Most employee fringe benefits allowances for 2021 will continue at their 2020 levels; however, changes occur in health savings account (HSA) contributions, which increase by $50 for single and $100 for families from 2020.

The maximum out-of-pocket amounts for high-deductible health plans (HDHP) increases by $100 for single and $200 for families.

The federal estate tax targets the amount of wealth you can pass along when you die. It is no concern unless your estate is worth more than $11.7 million when you die. That figure is up from $11.58 million in 2020.

Retirement Plans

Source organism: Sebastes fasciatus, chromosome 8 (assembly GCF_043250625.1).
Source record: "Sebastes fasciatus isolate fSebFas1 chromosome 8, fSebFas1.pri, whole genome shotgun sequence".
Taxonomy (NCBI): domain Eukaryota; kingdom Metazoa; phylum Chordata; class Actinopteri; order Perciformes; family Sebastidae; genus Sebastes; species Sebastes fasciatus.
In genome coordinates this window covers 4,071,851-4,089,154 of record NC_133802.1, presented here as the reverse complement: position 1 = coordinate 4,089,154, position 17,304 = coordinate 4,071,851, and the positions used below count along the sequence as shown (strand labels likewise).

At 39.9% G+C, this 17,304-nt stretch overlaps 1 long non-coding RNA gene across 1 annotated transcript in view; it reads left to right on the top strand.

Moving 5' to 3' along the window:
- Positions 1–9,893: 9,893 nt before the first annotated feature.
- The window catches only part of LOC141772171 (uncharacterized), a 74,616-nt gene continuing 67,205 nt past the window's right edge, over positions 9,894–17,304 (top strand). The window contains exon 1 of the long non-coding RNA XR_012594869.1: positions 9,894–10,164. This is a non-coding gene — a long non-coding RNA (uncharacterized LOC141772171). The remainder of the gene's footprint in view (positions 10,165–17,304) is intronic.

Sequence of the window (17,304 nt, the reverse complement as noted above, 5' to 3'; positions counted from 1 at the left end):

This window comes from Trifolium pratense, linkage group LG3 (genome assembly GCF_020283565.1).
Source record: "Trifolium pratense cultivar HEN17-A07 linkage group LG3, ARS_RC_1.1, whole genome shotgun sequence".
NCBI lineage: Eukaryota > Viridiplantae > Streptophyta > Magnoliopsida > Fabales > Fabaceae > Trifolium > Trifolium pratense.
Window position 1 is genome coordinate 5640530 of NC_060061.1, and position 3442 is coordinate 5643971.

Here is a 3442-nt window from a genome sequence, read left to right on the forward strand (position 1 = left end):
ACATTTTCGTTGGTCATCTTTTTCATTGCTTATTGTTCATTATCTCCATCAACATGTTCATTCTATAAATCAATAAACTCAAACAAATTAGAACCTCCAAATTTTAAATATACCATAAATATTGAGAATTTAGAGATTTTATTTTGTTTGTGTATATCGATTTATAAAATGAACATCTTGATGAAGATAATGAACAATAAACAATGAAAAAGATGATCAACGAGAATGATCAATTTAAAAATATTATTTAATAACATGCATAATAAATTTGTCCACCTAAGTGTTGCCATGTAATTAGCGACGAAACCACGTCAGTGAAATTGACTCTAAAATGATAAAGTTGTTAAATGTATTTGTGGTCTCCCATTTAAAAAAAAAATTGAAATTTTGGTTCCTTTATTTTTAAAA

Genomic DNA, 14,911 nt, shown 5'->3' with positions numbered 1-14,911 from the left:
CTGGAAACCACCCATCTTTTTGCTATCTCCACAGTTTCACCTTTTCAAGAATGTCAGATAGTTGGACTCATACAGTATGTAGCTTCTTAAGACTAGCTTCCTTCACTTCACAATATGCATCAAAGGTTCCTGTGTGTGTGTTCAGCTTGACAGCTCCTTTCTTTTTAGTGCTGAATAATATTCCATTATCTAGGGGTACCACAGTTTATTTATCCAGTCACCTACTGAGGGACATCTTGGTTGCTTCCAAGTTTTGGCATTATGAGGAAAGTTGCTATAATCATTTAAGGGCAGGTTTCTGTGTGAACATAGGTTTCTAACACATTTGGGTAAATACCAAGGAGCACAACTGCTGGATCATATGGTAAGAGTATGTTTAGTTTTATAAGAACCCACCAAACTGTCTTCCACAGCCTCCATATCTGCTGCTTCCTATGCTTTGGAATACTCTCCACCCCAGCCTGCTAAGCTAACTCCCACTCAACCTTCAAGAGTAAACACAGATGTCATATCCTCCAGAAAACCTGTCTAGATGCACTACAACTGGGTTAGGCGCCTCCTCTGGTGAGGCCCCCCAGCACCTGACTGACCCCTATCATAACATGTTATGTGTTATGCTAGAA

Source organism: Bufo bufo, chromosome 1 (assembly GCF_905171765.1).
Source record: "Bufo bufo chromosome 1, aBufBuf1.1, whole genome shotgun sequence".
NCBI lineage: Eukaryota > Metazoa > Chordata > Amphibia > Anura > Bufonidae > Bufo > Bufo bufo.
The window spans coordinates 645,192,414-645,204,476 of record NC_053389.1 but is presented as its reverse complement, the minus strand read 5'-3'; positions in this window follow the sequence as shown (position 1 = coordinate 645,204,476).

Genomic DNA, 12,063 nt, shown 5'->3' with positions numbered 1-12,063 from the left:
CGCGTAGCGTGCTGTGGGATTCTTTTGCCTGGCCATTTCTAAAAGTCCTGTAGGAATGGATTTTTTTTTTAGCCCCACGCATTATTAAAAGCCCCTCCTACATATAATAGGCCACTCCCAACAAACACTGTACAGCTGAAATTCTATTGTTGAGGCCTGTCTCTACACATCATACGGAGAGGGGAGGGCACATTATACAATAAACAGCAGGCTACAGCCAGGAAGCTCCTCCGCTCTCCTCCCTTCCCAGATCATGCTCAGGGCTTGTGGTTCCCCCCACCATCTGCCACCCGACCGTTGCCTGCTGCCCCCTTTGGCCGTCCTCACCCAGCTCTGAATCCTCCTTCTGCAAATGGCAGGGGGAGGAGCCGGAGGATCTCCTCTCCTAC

Contributions for 401(k) plans will not change from 2020 top off amount of $19,500 with a $6,500 catch-up contribution allowed for individuals 50 or older. Maximum contributions from all sources (employer and employee) rise by $1,000.


Of course, these are an overview of changes for the 2021 tax year. To be sure you’re up to speed on all the tax changes that impact you, be sure to speak to your trusted accountant.

Call 678-969-0523 to set up a free initial consultation with Roe CPA, P.C..